That means, neither the procurement specialist nor any of the faculty staff is able to provide sufficient knowledge to create realistic, technical correct and constructive specifications. As a result, the creation of a RFX is tremendously hard and often leads to either imprecise formulated restrictions and an inadequate description of intentions behind specifications or to decent formulated restrictions at the expense of pricey consultants.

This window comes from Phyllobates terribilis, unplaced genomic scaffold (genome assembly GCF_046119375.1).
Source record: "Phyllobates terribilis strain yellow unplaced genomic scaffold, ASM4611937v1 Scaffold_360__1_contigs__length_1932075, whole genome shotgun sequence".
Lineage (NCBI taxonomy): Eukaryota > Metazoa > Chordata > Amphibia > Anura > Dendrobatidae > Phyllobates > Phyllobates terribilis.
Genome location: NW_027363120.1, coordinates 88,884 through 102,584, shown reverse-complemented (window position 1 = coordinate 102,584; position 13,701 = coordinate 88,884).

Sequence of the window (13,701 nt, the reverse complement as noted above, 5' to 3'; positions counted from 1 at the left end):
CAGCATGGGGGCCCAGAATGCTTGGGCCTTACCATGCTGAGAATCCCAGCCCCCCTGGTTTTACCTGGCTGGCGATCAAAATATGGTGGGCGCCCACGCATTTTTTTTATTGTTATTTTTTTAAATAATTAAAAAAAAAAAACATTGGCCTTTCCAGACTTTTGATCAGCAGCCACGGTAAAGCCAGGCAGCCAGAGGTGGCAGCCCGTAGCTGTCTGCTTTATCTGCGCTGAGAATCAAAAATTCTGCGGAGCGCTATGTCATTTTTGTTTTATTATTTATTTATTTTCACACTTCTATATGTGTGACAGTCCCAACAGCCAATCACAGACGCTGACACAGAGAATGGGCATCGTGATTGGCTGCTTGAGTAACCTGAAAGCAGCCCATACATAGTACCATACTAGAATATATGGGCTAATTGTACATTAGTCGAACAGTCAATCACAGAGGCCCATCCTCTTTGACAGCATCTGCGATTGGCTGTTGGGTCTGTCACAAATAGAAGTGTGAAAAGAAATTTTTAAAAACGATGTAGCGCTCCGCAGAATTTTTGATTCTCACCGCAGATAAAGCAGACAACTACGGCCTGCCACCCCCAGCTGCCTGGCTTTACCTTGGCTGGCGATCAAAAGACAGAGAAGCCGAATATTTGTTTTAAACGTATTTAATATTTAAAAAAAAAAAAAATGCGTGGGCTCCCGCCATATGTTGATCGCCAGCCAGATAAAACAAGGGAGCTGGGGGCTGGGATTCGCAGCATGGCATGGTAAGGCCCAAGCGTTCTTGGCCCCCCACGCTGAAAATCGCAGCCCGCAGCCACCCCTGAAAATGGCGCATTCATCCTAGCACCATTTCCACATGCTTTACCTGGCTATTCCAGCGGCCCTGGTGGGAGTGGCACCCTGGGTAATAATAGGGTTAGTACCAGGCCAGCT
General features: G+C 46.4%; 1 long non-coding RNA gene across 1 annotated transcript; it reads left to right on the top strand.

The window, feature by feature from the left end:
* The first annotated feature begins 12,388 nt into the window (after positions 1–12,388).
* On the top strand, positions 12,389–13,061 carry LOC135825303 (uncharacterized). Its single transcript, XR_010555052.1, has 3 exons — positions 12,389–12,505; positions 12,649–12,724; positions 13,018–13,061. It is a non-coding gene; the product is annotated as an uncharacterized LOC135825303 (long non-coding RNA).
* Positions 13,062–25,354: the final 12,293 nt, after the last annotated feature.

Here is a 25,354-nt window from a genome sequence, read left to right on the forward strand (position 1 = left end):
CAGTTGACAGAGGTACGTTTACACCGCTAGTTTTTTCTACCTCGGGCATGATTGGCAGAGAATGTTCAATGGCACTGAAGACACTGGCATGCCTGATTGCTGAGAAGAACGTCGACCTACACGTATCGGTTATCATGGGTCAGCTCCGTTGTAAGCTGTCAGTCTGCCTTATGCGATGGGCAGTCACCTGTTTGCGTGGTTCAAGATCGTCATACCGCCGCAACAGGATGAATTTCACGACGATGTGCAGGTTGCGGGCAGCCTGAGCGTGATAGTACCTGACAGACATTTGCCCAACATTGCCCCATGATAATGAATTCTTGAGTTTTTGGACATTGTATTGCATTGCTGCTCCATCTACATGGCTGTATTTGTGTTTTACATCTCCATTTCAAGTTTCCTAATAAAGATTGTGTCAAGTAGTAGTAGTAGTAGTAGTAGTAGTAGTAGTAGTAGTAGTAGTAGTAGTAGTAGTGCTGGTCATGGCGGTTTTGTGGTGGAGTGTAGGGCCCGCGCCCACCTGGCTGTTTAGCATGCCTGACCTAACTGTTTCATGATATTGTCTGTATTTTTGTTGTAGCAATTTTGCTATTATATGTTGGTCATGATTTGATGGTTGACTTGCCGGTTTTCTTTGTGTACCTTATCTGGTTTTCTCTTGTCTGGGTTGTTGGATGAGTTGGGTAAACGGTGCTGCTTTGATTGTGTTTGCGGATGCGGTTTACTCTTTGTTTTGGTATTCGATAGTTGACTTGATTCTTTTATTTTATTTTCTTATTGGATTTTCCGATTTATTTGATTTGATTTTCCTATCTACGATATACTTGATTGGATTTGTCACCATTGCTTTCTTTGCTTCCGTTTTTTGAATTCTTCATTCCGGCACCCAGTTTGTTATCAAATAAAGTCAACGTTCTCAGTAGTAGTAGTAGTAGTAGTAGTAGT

Next to the above-mentioned matter, some companies may not wish to create tenders accessible for everybody. In such cases, there are even more unpleasant issues arising. The first problem however remains the formulation of a specified demand description. In addition, the creation of a list containing possible suppliers brings more difficulties as the selection of suppliers of complex products and services is often not as easy as it is, for example, with direct products. Main reason this is more complicated is because those products or services are often highly individualized. Thus, any information on the supplier’s website or any other general information material, will rather unlikely enable procurement specialists to decide whether the supplier oversees resources and competencies to fulfil the customer’s needs or not. Especially because it is very hard to estimate exactly what would be necessary to deliver a satisfying solution. Accordingly, a first long list will contain many suppliers that may not even be active in the areas of the customer’s need and others that may be active in the representative area but cannot exactly execute the demanded requirements. Furthermore, the process of creating a list with potential suppliers often takes a lot more time than previously calculated, leading to unnecessary expenditures in time and money.